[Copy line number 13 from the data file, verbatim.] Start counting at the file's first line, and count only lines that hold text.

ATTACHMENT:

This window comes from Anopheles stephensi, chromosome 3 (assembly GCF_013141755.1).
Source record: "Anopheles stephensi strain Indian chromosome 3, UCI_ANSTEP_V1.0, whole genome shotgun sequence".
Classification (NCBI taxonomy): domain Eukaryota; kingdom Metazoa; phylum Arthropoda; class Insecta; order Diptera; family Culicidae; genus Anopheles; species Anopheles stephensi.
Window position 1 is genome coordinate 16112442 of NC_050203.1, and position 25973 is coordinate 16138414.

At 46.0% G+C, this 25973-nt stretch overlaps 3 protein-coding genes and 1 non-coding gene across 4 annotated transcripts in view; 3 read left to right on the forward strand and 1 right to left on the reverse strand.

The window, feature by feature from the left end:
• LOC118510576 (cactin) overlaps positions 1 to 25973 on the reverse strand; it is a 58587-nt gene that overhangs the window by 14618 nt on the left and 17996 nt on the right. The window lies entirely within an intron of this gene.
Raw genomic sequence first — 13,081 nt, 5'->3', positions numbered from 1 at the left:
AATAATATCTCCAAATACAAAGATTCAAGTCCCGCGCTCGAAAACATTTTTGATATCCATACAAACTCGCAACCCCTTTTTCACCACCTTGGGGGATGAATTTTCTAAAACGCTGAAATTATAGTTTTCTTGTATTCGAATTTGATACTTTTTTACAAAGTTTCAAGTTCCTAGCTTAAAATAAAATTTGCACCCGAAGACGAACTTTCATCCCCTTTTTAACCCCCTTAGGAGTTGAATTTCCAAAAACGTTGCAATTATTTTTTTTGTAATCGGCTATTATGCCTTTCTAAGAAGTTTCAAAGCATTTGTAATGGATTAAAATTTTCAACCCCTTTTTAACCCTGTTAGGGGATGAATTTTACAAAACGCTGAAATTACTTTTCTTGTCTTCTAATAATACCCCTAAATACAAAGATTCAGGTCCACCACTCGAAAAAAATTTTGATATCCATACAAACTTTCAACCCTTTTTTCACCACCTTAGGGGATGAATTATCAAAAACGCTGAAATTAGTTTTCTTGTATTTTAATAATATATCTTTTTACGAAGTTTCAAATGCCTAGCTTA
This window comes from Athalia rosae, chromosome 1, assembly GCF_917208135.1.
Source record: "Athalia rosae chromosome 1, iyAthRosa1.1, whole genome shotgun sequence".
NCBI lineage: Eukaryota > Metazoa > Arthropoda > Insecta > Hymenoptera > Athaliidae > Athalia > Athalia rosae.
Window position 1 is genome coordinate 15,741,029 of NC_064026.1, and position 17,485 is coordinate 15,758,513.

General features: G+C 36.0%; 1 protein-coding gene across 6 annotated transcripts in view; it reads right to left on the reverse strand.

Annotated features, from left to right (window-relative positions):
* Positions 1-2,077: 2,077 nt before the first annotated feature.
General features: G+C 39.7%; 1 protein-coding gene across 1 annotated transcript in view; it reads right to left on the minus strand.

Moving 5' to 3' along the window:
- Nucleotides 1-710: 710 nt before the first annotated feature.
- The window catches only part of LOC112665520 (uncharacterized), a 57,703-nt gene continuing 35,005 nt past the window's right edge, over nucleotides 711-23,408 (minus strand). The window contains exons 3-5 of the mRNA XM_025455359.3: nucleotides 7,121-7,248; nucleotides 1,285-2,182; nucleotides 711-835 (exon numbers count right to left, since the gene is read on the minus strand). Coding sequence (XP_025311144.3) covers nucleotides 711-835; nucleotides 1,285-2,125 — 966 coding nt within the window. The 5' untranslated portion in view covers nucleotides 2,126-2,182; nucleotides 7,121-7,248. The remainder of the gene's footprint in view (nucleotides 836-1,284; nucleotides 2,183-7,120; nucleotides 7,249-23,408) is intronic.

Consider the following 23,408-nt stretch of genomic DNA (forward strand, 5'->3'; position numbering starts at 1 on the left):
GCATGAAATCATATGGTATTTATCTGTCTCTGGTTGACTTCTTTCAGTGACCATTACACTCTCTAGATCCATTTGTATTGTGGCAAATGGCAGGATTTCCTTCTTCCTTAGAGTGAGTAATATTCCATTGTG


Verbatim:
Window position 1 is genome coordinate 15,741,029 of NC_064026.1, and position 17,485 is coordinate 15,758,513.